Is SEO Really Dead? …Again?

Situation:

Google recently announced that they were introducing a completely new search algorithm which represents the biggest change to Google search in 12 years.  It is called Hummingbird and is causing all types of concern among business owners and web site creators alike. Is there really something to fear about this new change? Is it going to negate all of the work that has gone into a business’s web presence? Will Google just start giving higher notice to businesses that buy their services?

Analysis:

  1. About 50% of all Google users are doing so from handheld devices.  This revolution of using “apps for that” is what participated some of this change.
  2. Google will make an update, sites will lose significant traffic (usually because they’re doing something unethical or just don’t understand SEO), and everyone scrambles to find a reason (often resulting in the “SEO is Dead” rumors).
  3. Google also stopped providing all of the keyword data in the analytics for organic searches. We can no longer tell what keywords people are using to find your site organically.
  4. When businesses lose customers due to changes in Google’s algorithms the first thing that happens is the rumor that “SEO is dead”. Nothing can be further from the truth.

Solution:

According to my marketing team “Honestly, I chuckle every time I hear ‘SEO is Dead’. In my 15 years I have heard this so many times and it seems to happen about every time Google publishes a major update. Google will make an update, sites will lose significant traffic (usually because they’re doing something unethical or just don’t understand SEO), and everyone scrambles to find a reason.

“Ultimately, every company’s goal should be to create quality content that serves a purpose – this means your service/products, customer service, marketing plan, everything, should focus on this goal. No one builds a business without the end goal of generating revenue. So why would you consider any strategy that focuses on anything else? This is why bad SEO is just so damaging. Sure, I can implement some shady tricks that get you a huge spike in traffic from some top Google rankings for some obscure keywords that have nothing to do with what you’re really all about. And that’s what so many people think SEO really is – because they’ve probably had a bad experience. I’m personally starting to get annoyed with the loose usage of the term ‘SEO’ because it really means so much more – and the bad guys have ruined the good name of SEO for the rest of us. This is why I more often call what we do ‘integrated digital marketing’. My end goal is to generate more profit for my clients. Stuffing keywords into some tags and engaging in unethical schemes has never been nor never will be my strategy for making that happen. We focus on creating a meaningful user experience.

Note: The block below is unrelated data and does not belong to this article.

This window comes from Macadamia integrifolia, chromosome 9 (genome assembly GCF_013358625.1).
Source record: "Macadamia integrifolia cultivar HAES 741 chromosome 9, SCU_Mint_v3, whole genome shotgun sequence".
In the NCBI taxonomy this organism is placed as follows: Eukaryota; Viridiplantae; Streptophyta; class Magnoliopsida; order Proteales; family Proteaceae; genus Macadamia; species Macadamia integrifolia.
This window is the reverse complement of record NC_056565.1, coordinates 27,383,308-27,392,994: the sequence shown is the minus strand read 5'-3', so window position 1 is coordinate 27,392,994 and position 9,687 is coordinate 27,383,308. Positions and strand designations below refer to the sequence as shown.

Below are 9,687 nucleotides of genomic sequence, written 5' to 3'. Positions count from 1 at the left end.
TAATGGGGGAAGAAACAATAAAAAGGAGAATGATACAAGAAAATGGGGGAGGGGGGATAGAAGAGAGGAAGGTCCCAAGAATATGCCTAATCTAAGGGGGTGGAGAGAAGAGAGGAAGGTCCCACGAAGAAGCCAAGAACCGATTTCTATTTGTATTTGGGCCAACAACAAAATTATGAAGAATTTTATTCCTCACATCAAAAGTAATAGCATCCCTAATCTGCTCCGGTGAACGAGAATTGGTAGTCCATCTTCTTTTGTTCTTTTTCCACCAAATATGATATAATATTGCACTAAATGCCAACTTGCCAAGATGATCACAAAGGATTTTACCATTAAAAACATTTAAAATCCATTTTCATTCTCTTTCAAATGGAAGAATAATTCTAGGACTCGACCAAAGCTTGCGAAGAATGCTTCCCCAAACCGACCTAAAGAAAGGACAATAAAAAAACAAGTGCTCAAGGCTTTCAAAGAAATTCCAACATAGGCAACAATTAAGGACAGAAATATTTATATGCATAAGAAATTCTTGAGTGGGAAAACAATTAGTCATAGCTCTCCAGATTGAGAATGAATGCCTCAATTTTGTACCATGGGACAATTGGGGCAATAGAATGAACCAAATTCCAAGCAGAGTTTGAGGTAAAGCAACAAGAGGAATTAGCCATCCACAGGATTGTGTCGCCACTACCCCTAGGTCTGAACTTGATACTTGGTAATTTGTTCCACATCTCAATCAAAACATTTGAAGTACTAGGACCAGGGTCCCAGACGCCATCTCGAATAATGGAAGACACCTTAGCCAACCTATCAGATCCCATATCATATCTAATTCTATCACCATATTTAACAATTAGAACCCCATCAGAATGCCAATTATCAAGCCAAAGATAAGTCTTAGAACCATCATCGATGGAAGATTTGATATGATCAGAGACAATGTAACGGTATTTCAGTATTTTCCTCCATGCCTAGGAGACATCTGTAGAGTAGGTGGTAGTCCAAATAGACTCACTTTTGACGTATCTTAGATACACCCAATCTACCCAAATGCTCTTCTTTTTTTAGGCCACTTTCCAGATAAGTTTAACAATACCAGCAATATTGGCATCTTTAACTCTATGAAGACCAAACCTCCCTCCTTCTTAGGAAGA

“In response to the comments that SEO is dead because the only way to get keywords data from Google is through AdWords is simply a narrow minded approach. These people are not understanding the big picture, nor do they understand how digital marketing works… at all. The fact that Google no longer tells us what keywords people are using to find our site organically may be a bit frustrating at first, yes. But the ones that are the most frustrated are the ones that are basically telling on themselves now. They’re exposing their ignorance. We never have put too much weight on the keywords. That’s because it only tells us a very small piece of the story. What’s more important data for us to analyze is – are people viewing certain landing pages on your site that cause them to engage further or take action? Are people taking the actions you want them to take (downloading files, filling out a contact form, signing up for a newsletter, calling you, etc.)? Is your bounce rate high or low and does it rise/fall as an effect of some marketing initiative? Are there other quality sites driving traffic to your site? This data is much more meaningful and helps us leverage our opportunities for building your business than simply knowing what keywords people used to find your site. Keywords don’t tell us nearly as much about intention as analyzing a user’s path through your site and what actions they took, if any.

“So, no SEO is not dead at all. We still need to engineer our websites so Google (and the other engines) can clearly understand the content found within. The basics of clean code, well optimized meta tags, etc. are still important, and will still contribute to the overall visibility of your site. Link building – a huge part of what SEO is – is more important than ever, and we must always be focused on attracting links from other quality sites that will send traffic to us. Schemes and scams will never work. Staying the course and focusing on user experience is the answer.”

For more information on the subject of good and bad SEO go to the following URLs:

7 SEO Tips for Business

The Ugly Side of SEO

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